Our work on HD 27130 (in the Hyades) and DS And and H235 (in NGC 752) (Schiller & Milone 1987, 1988; Milone et al. 1995) illustrates the value of studying eclipsing, double-lined spectroscopic binaries in stellar clusters and associations.
The age of DS And and H235 have been found to be 2.0+/- 0.2 x 10^9 y, with E(B-V) = 0.03 and [Fe/H] = 0.0. Heineman 235 is one of only a relatively small number of contact systems in open clusters for which a detailed light curve analysis has been carried out (Kaluzny and Rucinski 1993). H235 provides a fiducial point for understanding the evolution of contact systems and with a contact parameter of only 0.4, gives modest support for the merger hypothesis of their origins.
Analyses are planned for the following open cluster member candidates for which photometric observations are complete: QX Cas (NGC 7790), V448 Cyg (NGC 6871), and BS Sct (NGC 6705). These and younger systems are members of stellar ensembles; very young stars, such as the Wolf-Rayet binaries V444 Cygni (Berkeley 86) and DH Cephei (NGC 7380) are members of stellar associations, providing the boot-strap advantage to studies of both the binaries and the ensembles. Open clusters which contain variables which we (principally McVean, Milone, Steve Schiller (SDSU), Shadbolt, Frank Younger and Doug Bond at DAO) observed are: NGC 6791 (at least 8 systems), NGC 7142 (1), NGC 7209 (SS Lac), and IC 1848 (V497 and V498 Cas). The latter cluster has been observed by Mamnun Zakirov (Uzbekistan) and Young Woon Kang (Korea) as well as by McVean, Milone, & Schiller (see Milone et al 2000 re the properties of this currently non-eclipsing system and subsequent work by Torres 2000). We are searching for variable stars in other stellar ensembles also. One of these is NGC 752 which the work of Daniel et al. (1994) showed to be a potential mine of variables of various kinds; recent work on this system is described below.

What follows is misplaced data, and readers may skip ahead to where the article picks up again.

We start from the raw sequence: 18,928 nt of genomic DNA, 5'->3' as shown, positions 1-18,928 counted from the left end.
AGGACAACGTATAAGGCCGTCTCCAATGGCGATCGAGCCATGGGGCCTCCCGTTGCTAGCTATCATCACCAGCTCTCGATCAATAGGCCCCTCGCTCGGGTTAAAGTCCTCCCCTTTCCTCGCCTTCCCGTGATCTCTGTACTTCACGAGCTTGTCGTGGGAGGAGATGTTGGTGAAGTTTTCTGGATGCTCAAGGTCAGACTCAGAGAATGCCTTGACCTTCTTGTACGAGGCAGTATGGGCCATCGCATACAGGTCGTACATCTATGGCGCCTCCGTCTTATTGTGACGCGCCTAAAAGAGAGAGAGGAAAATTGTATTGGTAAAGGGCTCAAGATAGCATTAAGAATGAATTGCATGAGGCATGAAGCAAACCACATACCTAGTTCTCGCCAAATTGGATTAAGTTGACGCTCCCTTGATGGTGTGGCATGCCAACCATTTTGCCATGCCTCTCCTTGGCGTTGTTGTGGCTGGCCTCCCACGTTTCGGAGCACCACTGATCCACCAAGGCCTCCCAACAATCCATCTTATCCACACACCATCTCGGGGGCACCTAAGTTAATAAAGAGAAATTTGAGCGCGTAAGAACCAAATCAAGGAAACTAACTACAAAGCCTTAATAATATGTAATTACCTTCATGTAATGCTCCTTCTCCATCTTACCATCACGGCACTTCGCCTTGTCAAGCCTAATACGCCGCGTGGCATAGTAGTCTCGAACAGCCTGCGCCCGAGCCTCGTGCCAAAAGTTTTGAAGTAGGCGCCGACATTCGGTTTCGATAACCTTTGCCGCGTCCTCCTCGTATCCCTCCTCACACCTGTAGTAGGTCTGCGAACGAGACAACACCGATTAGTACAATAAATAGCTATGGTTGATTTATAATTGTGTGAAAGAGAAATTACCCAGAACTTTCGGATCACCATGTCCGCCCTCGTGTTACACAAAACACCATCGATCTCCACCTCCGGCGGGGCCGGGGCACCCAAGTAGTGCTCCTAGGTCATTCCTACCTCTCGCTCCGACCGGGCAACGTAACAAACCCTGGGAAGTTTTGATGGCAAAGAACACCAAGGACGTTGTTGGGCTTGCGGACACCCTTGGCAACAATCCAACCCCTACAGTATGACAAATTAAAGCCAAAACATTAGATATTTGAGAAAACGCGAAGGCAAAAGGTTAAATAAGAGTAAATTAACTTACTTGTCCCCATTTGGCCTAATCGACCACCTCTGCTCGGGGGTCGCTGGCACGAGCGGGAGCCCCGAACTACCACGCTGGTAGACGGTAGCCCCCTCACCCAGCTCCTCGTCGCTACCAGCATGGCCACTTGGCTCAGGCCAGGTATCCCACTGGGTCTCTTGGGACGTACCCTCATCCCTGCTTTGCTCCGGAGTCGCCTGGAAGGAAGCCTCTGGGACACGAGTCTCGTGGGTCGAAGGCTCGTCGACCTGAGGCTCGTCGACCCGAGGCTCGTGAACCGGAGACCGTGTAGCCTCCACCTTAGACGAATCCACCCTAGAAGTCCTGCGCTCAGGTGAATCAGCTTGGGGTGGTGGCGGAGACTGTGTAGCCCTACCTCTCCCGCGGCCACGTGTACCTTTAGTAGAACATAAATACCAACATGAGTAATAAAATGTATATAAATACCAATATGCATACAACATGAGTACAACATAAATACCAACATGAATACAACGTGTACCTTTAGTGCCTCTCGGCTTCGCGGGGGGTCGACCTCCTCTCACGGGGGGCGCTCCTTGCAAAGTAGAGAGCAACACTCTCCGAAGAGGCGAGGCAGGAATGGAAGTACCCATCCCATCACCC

The old but rich open cluster NGC 6791 has been observed: (U)BVRI images have been secured at Mt. Laguna, Mt. Wilson, and DAO This ancient yet metal-rich cluster has 17 variables (one a CV) in the field, as noted by Kaluzny & Rucinski (1993). The ascertainment of membership status of all of these objects is one of our goals. An important element in further progress is the acquisition of radial velocities to assist in light curve & system modeling as well as helping to decide the membership question.
As his MSc thesis, Jason R. McVean analyzed the light curves obtained by Mateo and Yan (1995) at Mt. Wilson. The results are available are in (McVean et al 1996).
I was invited to join a very capable team led by R. Gilliland in Sept., 1998, to to look for planets orbiting the stars of the bright globular cluster 47 Tucanae with HST. This program sought and obtained 8 days of HST time on two imaging instruments. The observations were obtained between July 3 and July 12 1999, and currently are being processed. We anticipate an abundance of events to analyze -- both planetary and stellar! Astrophysics majors Mr. Byron Desnoyers Winmill and Ms. Megan McClure have been involved in simulating events on our light curve analysis tools (see Light Curve Modeling)
and graduate student Michael Williams completed an MSc, in part on the analysis of the one planetary transit candidate we had, as well as the planetary transit in the HD 209458 system (Williams 2001; see Williams & Milone 2003 and Milone et al. 2004).
Because binaries are expected to concentrate at the cores of dense clusters and ground-based photometry of these clusters is limited by seeing, we would be very happy to be able to collaborate with groups with access to cluster photometry from the HST. Our interest is the light curve analysis of any light curves which may be obtained.
we have developed a method to make use of the isochrones of
well studied globular clusters when the photometric data base
consists of only 2-colour photometry. This method of yielding
fundamental parameters is described in the Merida proceedings by
Milone, et al. (2004).
We have been awaiting a renewed examination of the 47 Tuc photometry, and this has now been compketed by a team headed by Raja Guhathakurta (UC Berkeley), accordingly, we are now completing work on the eclipsing systems of this cluster.